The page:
Mental illness and physical illness share something: ILLNESS.

brown and white bear plush toymental illness

Mental illness is a bitch.

There is no other way to describe it. Dealing with mental illness, and physical illness, that doesn’t help matters any.

I’ve been dealing with a nagging rotator cuff injury for the last 18 months, ever since a patch of black ice dumped me into a snow bank the hard way. That event reinjured a nearly two decade old muscle injury that never did heal properly.

After a 18 months of massage therapy and chiropractic care, my recovery seemed to have plateaued, so I decided to go another direction with treatment, as it has still been bothering me a fair amount.

I saw a physiotherapist at the beginning of July, where he gave me some exercises to try to see if I can get the shoulder going.

Yesterday, I saw him for a follow up, and while the shoulder is still bothering me, there has been a significant improvement. I left the session with some more new low-stress exercises to carry on with and go back to see him in another month, with the prognosis that I should be able to regain just about 100 per cent use of the shoulder again in time.

That is something I lost hope of ten-plus years ago. Needless to say I am psyched with that sort of prognosis, I just wish my mental health issues could follow suit.

Mental illness is similar in a lot of ways to a physical injury. Both have to do with parts of the body that don’t work properly. In the case of my physical injury, it’s my rotator cuff. In the case of my mental illness, it’s my brain. Both require medications, one for a chemical imbalance, and another for pain management.

Physiotherapy is used to get the body going again after it’s been injured. Therapy can be seen in much the same way for mental illness. Both involve pain, and both require effort to resolve.  Both types of issue can have flare-ups. Both types of issues can be managed though.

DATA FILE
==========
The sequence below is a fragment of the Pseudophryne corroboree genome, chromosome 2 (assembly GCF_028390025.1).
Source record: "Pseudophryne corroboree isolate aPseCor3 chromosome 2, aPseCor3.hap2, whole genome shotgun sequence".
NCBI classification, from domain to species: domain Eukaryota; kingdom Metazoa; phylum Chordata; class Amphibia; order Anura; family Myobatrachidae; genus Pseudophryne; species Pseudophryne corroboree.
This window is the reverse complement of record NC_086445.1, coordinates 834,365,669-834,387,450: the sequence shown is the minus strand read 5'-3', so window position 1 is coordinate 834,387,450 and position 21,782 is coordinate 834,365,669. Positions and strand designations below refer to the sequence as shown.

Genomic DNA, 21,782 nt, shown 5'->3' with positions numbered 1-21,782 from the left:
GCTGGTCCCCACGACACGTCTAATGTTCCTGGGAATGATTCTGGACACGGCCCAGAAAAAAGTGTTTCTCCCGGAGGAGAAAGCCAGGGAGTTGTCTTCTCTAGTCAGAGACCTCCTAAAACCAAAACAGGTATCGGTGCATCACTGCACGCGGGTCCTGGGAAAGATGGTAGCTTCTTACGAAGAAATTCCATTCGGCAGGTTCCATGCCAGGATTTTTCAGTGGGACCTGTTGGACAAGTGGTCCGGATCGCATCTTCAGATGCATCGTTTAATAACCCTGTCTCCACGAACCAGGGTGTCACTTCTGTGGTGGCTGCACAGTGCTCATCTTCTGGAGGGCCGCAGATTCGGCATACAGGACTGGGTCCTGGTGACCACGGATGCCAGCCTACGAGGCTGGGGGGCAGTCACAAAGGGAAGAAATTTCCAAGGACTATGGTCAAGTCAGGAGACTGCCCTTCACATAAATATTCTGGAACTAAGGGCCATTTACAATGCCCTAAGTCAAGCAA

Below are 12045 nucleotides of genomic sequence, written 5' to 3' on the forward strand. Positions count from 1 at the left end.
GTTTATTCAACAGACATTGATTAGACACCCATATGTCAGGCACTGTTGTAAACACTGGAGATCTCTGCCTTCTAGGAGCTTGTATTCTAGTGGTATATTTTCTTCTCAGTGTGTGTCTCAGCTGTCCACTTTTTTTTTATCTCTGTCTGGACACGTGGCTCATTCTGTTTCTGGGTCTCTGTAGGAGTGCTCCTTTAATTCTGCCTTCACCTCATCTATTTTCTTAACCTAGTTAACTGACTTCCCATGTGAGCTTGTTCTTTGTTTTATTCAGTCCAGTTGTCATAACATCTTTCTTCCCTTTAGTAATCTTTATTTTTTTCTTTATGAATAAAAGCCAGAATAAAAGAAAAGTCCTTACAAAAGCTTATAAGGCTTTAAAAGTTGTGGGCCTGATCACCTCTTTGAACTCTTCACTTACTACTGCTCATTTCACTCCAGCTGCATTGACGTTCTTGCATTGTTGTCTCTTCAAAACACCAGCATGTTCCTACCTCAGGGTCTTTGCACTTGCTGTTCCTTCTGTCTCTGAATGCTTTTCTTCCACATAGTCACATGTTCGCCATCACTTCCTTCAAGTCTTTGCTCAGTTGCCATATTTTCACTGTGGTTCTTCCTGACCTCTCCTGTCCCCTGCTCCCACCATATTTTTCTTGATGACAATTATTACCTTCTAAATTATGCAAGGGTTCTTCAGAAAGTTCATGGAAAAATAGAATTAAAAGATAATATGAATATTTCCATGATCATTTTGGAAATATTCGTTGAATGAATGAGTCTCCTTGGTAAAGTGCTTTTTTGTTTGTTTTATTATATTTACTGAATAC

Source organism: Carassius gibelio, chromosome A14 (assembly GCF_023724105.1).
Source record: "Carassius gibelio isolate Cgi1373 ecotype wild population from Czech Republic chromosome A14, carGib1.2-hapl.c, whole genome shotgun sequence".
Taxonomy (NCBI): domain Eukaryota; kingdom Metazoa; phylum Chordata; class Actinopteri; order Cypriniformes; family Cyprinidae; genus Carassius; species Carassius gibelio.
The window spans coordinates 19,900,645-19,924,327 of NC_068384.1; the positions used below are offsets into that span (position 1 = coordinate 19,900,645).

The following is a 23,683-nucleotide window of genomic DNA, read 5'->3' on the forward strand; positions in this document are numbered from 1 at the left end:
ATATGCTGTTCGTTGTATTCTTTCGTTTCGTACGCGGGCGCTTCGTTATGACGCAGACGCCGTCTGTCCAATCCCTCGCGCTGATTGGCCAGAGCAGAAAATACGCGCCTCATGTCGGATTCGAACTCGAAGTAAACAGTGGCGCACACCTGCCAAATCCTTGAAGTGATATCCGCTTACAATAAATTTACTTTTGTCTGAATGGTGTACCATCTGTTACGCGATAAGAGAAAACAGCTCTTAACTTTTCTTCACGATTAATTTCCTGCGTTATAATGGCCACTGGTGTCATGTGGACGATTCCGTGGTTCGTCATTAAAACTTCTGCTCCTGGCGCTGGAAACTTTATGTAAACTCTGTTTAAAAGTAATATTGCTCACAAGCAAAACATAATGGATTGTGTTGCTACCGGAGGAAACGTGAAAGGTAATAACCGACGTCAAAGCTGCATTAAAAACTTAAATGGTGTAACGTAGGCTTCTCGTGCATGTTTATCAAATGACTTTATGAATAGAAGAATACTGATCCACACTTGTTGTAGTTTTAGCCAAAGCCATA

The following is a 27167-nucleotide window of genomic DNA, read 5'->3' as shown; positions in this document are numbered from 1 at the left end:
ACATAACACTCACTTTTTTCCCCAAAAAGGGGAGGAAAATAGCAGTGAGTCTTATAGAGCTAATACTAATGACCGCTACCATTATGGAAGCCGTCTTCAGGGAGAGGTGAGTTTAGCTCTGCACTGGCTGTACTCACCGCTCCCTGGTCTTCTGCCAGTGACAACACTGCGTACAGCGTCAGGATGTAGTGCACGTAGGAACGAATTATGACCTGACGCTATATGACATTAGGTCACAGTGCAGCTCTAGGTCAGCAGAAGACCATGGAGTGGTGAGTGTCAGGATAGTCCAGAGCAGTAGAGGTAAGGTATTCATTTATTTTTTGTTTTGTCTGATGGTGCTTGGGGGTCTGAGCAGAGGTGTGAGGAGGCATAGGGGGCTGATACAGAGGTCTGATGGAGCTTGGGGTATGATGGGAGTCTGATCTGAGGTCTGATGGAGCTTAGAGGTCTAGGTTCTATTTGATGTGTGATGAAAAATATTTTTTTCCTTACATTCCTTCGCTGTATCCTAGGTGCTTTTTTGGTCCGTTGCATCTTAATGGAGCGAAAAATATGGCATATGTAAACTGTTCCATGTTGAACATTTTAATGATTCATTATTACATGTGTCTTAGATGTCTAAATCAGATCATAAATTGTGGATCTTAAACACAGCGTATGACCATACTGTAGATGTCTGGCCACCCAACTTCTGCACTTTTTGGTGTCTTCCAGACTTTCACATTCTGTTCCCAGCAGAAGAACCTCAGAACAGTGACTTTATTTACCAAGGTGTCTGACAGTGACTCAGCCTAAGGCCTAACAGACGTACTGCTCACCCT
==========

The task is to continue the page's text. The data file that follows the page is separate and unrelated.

So, why is it more accepted in the world today for someone to rehab their body and not their brain? Why is someone going to therapy for a mental health issue looked down at, yet going to physiotherapy is totally acceptable?

I have been open about my mental health issues for years, though I have been cautioned about it as not being appropriate. Has it bit me in the ass? Sometimes, yeah, in a big way, other times, it’s been seen as no big deal.

Mental health issues are something that I have learned to deal with over the better part of the past two decades. I have struggled, and have had a tough time maintaining balance. I have had many “friends” abandon me during that time, however the friends that have stood by my side have been through the fire with me. Instead of running they brought fire hoses.

It’s because of these friends that I am open about what I deal with. I hate that this illness has cost me friends along the way, but thinking about it, if they were really friends, would they have run?]

Mental Illness is an illness. It is not an excuse. It is not a reason to be feared. It is not a reason to be looked down on. it is part of who I am, and without it, without my past trauma’s, my past struggles, I wouldn’t be me. If you don’t like who I am because of what I have dealt with, if you feel you have reason to fear me because of a diagnosis, where is the issue, with you or me? If someone has an issue with me because of an  illness I have, I think that question answers itself.

Stand tall, mental illness warriors. Push for help. Push for change. Let’s all work together to help END THE STIGMA.

Kevin

Photo by Pixabay on Pexels.com

 

 

 

 

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